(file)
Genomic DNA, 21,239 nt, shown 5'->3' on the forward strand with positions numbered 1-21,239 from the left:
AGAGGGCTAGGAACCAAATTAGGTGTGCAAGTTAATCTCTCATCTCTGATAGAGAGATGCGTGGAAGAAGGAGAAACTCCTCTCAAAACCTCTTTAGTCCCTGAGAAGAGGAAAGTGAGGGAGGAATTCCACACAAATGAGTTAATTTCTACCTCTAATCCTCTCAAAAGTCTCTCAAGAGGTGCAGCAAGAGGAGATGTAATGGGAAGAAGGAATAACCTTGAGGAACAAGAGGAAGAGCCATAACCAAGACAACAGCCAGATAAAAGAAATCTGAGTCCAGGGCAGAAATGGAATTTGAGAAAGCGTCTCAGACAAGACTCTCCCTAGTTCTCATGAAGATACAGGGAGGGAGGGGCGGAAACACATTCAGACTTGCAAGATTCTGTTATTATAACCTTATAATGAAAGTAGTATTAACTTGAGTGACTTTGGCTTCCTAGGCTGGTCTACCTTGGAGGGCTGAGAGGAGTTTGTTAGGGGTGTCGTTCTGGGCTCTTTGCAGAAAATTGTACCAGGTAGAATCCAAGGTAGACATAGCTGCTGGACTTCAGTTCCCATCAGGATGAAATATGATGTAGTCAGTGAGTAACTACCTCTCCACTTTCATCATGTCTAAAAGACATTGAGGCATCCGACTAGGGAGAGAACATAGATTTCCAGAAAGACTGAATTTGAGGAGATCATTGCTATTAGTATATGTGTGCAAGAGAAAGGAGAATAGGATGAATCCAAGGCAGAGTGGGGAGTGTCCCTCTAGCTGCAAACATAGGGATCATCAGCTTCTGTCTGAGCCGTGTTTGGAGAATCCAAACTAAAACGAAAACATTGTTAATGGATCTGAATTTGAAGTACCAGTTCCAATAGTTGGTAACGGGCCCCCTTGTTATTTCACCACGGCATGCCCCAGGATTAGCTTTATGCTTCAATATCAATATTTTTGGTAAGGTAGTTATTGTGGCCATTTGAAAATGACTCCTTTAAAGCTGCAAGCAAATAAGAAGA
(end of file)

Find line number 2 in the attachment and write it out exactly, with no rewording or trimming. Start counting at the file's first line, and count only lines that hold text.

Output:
AGAGGGCTAGGAACCAAATTAGGTGTGCAAGTTAATCTCTCATCTCTGATAGAGAGATGCGTGGAAGAAGGAGAAACTCCTCTCAAAACCTCTTTAGTCCCTGAGAAGAGGAAAGTGAGGGAGGAATTCCACACAAATGAGTTAATTTCTACCTCTAATCCTCTCAAAAGTCTCTCAAGAGGTGCAGCAAGAGGAGATGTAATGGGAAGAAGGAATAACCTTGAGGAACAAGAGGAAGAGCCATAACCAAGACAACAGCCAGATAAAAGAAATCTGAGTCCAGGGCAGAAATGGAATTTGAGAAAGCGTCTCAGACAAGACTCTCCCTAGTTCTCATGAAGATACAGGGAGGGAGGGGCGGAAACACATTCAGACTTGCAAGATTCTGTTATTATAACCTTATAATGAAAGTAGTATTAACTTGAGTGACTTTGGCTTCCTAGGCTGGTCTACCTTGGAGGGCTGAGAGGAGTTTGTTAGGGGTGTCGTTCTGGGCTCTTTGCAGAAAATTGTACCAGGTAGAATCCAAGGTAGACATAGCTGCTGGACTTCAGTTCCCATCAGGATGAAATATGATGTAGTCAGTGAGTAACTACCTCTCCACTTTCATCATGTCTAAAAGACATTGAGGCATCCGACTAGGGAGAGAACATAGATTTCCAGAAAGACTGAATTTGAGGAGATCATTGCTATTAGTATATGTGTGCAAGAGAAAGGAGAATAGGATGAATCCAAGGCAGAGTGGGGAGTGTCCCTCTAGCTGCAAACATAGGGATCATCAGCTTCTGTCTGAGCCGTGTTTGGAGAATCCAAACTAAAACGAAAACATTGTTAATGGATCTGAATTTGAAGTACCAGTTCCAATAGTTGGTAACGGGCCCCCTTGTTATTTCACCACGGCATGCCCCAGGATTAGCTTTATGCTTCAATATCAATATTTTTGGTAAGGTAGTTATTGTGGCCATTTGAAAATGACTCCTTTAAAGCTGCAAGCAAATAAGAAGA